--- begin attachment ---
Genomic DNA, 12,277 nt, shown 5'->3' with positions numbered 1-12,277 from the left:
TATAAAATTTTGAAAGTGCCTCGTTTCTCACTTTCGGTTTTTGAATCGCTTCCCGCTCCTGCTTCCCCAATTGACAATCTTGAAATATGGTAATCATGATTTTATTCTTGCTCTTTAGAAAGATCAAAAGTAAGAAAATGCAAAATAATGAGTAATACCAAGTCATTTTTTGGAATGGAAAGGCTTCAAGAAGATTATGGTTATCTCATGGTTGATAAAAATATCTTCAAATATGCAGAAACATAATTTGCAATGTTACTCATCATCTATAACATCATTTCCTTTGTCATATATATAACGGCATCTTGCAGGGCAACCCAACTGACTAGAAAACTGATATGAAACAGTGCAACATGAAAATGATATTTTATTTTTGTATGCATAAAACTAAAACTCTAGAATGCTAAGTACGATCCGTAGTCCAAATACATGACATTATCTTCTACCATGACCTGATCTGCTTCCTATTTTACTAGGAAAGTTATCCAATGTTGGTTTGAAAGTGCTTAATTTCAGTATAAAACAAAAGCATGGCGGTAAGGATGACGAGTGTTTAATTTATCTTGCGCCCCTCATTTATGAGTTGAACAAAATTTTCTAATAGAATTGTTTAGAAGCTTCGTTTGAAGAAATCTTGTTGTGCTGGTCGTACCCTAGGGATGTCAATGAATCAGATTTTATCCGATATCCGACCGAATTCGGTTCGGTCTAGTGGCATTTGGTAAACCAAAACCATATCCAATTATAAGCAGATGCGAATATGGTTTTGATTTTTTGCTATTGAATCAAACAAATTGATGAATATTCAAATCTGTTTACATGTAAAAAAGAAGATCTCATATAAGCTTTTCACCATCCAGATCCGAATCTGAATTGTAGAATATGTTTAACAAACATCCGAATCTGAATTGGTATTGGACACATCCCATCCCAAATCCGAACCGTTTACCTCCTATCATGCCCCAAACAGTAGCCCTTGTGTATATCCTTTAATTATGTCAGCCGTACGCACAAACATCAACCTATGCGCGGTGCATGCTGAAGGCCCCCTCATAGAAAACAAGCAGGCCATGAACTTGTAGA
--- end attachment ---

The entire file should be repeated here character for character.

Genomic DNA, 12,277 nt, shown 5'->3' with positions numbered 1-12,277 from the left:
TATAAAATTTTGAAAGTGCCTCGTTTCTCACTTTCGGTTTTTGAATCGCTTCCCGCTCCTGCTTCCCCAATTGACAATCTTGAAATATGGTAATCATGATTTTATTCTTGCTCTTTAGAAAGATCAAAAGTAAGAAAATGCAAAATAATGAGTAATACCAAGTCATTTTTTGGAATGGAAAGGCTTCAAGAAGATTATGGTTATCTCATGGTTGATAAAAATATCTTCAAATATGCAGAAACATAATTTGCAATGTTACTCATCATCTATAACATCATTTCCTTTGTCATATATATAACGGCATCTTGCAGGGCAACCCAACTGACTAGAAAACTGATATGAAACAGTGCAACATGAAAATGATATTTTATTTTTGTATGCATAAAACTAAAACTCTAGAATGCTAAGTACGATCCGTAGTCCAAATACATGACATTATCTTCTACCATGACCTGATCTGCTTCCTATTTTACTAGGAAAGTTATCCAATGTTGGTTTGAAAGTGCTTAATTTCAGTATAAAACAAAAGCATGGCGGTAAGGATGACGAGTGTTTAATTTATCTTGCGCCCCTCATTTATGAGTTGAACAAAATTTTCTAATAGAATTGTTTAGAAGCTTCGTTTGAAGAAATCTTGTTGTGCTGGTCGTACCCTAGGGATGTCAATGAATCAGATTTTATCCGATATCCGACCGAATTCGGTTCGGTCTAGTGGCATTTGGTAAACCAAAACCATATCCAATTATAAGCAGATGCGAATATGGTTTTGATTTTTTGCTATTGAATCAAACAAATTGATGAATATTCAAATCTGTTTACATGTAAAAAAGAAGATCTCATATAAGCTTTTCACCATCCAGATCCGAATCTGAATTGTAGAATATGTTTAACAAACATCCGAATCTGAATTGGTATTGGACACATCCCATCCCAAATCCGAACCGTTTACCTCCTATCATGCCCCAAACAGTAGCCCTTGTGTATATCCTTTAATTATGTCAGCCGTACGCACAAACATCAACCTATGCGCGGTGCATGCTGAAGGCCCCCTCATAGAAAACAAGCAGGCCATGAACTTGTAGA